The eating of maror, Hebrew for bitter herb, occurs several times during the ritualized eating included in a Passover seder. According to the Haggadah, the book of stories, songs, and rituals performed during the meal, the bitter herb, often represented with horseradish on the seder plate, represents the harsh lives and suffering of the Jews who lived during that time. Not just ancient sorrow, there are also modern-day Haggadahs that help reframe the story to make it relevant for present-day life, citing the presents of modern-day oppressions alongside historical ones.

It's not just limited to horseradish alone (which, oddly enough, packs more heat than bitterness). Examples of this could also include bitter lettuces like romaine, dandelion greens, or chicory. When eating the bitter herbs, no matter the form, there are several ways to partake throughout the seder, including on its own, on a piece of matzoh, and alongside charoset. Each variation symbolizes something slightly different, included in the telling of the Passover story. Bitter herbs may also be included in the whole meal through a mixed leaf salad, horseradish, or chrain, a condiment in which horseradish is mixed with beetroot to accompany a piece of gefilte fish.

Mimouna (Morocco)

After eight days of rib-sticking, egg-heavy, flourless foods, the end of the holiday, a celebration known as mimouna in Morocco, is a joyous one. Though its exact origins are a bit murky, this post-Passover celebration, taking place in the evening and often extended into the following day after Passover, began within Sephardic communities in Morocco. Unsurprisingly, it has since spread to a wider community.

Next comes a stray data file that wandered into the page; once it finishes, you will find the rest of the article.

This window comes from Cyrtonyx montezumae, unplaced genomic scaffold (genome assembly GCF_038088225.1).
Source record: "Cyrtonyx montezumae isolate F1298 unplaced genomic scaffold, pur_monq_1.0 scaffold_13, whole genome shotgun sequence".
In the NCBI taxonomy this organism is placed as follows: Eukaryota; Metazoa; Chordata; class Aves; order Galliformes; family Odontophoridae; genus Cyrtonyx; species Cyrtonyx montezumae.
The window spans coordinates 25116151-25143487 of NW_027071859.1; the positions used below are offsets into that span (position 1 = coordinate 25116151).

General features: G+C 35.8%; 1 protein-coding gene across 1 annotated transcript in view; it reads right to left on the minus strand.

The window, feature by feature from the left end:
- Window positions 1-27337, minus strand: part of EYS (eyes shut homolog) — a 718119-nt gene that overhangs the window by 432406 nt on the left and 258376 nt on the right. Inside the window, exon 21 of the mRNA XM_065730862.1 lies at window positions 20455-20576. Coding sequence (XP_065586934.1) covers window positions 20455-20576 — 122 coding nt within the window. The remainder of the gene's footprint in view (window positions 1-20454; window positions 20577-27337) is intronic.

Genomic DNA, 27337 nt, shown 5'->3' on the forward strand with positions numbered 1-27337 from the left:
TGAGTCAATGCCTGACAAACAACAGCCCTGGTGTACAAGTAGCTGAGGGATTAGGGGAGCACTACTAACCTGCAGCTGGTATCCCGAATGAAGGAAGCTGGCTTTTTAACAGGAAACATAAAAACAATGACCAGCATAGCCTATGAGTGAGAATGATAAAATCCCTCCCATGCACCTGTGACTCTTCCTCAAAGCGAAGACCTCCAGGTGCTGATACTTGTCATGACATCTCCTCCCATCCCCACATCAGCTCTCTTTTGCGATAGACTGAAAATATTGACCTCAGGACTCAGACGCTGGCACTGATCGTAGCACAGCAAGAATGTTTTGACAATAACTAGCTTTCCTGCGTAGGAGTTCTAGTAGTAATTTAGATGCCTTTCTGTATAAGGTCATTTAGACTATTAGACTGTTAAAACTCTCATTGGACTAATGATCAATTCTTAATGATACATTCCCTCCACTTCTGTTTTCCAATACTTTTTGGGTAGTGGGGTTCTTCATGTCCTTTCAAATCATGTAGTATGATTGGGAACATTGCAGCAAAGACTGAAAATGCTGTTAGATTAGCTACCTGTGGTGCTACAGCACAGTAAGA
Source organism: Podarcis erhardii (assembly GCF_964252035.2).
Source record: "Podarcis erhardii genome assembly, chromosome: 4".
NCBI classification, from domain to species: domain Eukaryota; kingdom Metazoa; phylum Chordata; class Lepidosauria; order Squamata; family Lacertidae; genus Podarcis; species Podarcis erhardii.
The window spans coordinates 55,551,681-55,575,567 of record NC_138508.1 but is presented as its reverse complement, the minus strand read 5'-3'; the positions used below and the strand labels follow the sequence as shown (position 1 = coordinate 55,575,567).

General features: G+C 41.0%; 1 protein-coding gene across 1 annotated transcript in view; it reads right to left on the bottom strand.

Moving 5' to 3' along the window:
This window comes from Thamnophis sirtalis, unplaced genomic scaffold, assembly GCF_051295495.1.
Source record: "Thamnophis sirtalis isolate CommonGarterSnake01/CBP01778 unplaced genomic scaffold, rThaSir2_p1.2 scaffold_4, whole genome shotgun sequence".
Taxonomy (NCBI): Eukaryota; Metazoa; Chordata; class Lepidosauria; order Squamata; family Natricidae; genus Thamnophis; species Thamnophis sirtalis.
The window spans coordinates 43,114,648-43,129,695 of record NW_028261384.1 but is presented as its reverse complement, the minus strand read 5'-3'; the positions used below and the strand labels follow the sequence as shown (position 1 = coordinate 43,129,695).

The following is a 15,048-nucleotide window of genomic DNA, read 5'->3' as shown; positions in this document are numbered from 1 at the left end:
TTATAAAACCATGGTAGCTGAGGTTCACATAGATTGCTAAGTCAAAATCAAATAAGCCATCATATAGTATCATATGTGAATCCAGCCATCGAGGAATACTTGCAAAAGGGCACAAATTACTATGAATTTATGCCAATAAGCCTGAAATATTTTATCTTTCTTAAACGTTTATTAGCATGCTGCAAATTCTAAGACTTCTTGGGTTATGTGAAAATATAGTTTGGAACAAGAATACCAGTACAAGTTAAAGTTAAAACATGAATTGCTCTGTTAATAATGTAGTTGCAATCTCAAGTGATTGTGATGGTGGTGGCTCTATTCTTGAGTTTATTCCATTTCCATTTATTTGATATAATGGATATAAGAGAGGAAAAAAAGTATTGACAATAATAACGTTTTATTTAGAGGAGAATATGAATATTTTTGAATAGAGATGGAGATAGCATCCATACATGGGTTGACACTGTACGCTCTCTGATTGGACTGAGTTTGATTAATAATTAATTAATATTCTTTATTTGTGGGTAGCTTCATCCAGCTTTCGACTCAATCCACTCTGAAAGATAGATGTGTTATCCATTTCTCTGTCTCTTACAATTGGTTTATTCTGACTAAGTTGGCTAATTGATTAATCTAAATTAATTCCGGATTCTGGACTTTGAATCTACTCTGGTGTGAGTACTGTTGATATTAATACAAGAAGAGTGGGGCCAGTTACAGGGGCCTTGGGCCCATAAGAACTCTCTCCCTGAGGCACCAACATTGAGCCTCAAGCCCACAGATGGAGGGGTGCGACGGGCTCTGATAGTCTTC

Foods eaten during this celebration can be rich in flour, like challah. In Libya, challahs made for Mimouna are often round, as are most challahs made for holidays, and also contain a whole hard-boiled egg in the very center. The holiday serves as an incentive to celebrate life and fertility, coinciding with the beginning of spring in the Northern Hemisphere. Rituals can include an abundance of rose petals and other flowers (and flours) alongside song, dance, and a dairy-rich meal made with copious amounts of buttermilk, and muflitas, a delicious, stretchy, and celebratory Moroccan pancake made with yeast and served with honey. Tables are often covered with a white tablecloth before being laid with symbols of fertility and abundance, including stalks of wheat, fruit, nuts, and even fish bowls, complete with live fish inside.

Matzoh Bimuelos (Spain & Turkey)

Bimuelos are a staple dish within many Sephardic communities, adapted to suit the season and celebration. They are fried fritters or pancakes and appear during holidays like Hanukkah, which celebrates everything fried.